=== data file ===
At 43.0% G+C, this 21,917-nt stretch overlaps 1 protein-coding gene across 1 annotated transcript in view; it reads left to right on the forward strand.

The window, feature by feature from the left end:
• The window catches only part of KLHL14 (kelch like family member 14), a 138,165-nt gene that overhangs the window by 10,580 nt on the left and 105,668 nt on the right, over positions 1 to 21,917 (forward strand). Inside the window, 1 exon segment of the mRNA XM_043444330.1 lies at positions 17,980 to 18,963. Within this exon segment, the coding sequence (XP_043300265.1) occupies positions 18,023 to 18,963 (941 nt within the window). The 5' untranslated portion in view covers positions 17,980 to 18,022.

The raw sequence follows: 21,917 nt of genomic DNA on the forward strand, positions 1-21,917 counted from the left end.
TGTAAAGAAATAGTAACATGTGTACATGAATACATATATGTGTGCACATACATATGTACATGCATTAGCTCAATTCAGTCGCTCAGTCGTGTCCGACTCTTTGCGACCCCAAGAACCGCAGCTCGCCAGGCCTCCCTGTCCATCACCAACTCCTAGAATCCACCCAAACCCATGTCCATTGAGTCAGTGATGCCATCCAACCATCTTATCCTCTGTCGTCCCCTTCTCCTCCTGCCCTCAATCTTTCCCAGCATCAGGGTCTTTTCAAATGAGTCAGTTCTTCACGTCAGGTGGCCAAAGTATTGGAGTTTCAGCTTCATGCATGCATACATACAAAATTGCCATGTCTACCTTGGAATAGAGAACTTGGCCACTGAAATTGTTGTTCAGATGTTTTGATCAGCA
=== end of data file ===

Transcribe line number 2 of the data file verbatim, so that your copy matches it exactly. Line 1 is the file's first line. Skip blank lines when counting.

The window, feature by feature from the left end: